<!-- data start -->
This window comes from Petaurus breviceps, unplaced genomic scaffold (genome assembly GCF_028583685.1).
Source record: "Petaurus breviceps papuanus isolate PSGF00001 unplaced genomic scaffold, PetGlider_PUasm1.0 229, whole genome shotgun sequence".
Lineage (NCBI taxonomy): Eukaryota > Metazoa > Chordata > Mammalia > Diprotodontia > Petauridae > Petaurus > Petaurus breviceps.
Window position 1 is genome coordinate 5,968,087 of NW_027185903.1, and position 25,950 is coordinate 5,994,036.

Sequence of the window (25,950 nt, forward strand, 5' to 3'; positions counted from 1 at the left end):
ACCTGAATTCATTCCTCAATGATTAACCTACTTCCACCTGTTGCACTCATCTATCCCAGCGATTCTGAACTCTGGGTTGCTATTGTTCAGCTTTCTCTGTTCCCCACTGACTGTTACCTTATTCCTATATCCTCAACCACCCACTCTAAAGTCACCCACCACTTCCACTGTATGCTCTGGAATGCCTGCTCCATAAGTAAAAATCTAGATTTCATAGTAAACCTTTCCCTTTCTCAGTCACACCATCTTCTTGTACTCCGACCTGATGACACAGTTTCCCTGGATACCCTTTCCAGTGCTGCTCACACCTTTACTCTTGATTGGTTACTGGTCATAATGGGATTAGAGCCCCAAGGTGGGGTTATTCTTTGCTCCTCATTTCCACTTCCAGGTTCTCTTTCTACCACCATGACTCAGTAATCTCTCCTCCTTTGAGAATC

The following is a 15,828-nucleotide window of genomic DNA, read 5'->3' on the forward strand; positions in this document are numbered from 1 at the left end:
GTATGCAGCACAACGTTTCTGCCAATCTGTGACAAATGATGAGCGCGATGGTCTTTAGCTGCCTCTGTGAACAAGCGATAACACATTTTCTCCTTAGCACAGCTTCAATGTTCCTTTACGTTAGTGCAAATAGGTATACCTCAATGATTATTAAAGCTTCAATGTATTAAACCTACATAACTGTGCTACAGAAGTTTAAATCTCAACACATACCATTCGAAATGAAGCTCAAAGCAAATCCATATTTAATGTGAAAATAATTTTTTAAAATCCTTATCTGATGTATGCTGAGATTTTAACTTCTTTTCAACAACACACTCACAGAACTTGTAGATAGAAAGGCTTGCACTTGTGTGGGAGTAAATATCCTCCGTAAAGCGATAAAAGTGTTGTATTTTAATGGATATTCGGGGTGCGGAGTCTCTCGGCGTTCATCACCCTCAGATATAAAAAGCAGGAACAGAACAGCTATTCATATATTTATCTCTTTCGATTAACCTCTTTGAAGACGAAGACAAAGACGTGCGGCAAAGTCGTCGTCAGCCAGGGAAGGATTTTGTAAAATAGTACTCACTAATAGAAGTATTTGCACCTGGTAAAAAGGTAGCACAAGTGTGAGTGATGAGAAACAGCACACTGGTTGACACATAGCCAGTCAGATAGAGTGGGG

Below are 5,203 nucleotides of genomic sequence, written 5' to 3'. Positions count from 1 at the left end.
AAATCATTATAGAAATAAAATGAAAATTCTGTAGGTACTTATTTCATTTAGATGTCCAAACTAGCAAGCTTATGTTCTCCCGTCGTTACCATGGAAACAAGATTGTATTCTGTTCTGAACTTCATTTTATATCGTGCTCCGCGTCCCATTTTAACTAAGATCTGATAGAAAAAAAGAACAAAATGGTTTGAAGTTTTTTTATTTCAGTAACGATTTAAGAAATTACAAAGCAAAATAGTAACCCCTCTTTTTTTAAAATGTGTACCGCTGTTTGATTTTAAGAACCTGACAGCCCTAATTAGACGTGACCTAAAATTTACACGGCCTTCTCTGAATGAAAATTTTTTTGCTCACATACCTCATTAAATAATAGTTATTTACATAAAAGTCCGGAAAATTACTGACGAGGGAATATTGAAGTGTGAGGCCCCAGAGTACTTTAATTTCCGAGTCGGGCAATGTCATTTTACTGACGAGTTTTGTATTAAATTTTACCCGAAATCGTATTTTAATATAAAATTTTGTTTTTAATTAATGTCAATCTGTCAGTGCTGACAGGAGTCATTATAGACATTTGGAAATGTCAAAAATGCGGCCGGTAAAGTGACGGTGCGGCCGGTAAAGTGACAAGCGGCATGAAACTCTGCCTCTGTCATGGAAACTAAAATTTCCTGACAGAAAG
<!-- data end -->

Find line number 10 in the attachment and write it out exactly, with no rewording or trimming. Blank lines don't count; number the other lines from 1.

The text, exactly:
AAATCATTATAGAAATAAAATGAAAATTCTGTAGGTACTTATTTCATTTAGATGTCCAAACTAGCAAGCTTATGTTCTCCCGTCGTTACCATGGAAACAAGATTGTATTCTGTTCTGAACTTCATTTTATATCGTGCTCCGCGTCCCATTTTAACTAAGATCTGATAGAAAAAAAGAACAAAATGGTTTGAAGTTTTTTTATTTCAGTAACGATTTAAGAAATTACAAAGCAAAATAGTAACCCCTCTTTTTTTAAAATGTGTACCGCTGTTTGATTTTAAGAACCTGACAGCCCTAATTAGACGTGACCTAAAATTTACACGGCCTTCTCTGAATGAAAATTTTTTTGCTCACATACCTCATTAAATAATAGTTATTTACATAAAAGTCCGGAAAATTACTGACGAGGGAATATTGAAGTGTGAGGCCCCAGAGTACTTTAATTTCCGAGTCGGGCAATGTCATTTTACTGACGAGTTTTGTATTAAATTTTACCCGAAATCGTATTTTAATATAAAATTTTGTTTTTAATTAATGTCAATCTGTCAGTGCTGACAGGAGTCATTATAGACATTTGGAAATGTCAAAAATGCGGCCGGTAAAGTGACGGTGCGGCCGGTAAAGTGACAAGCGGCATGAAACTCTGCCTCTGTCATGGAAACTAAAATTTCCTGACAGAAAG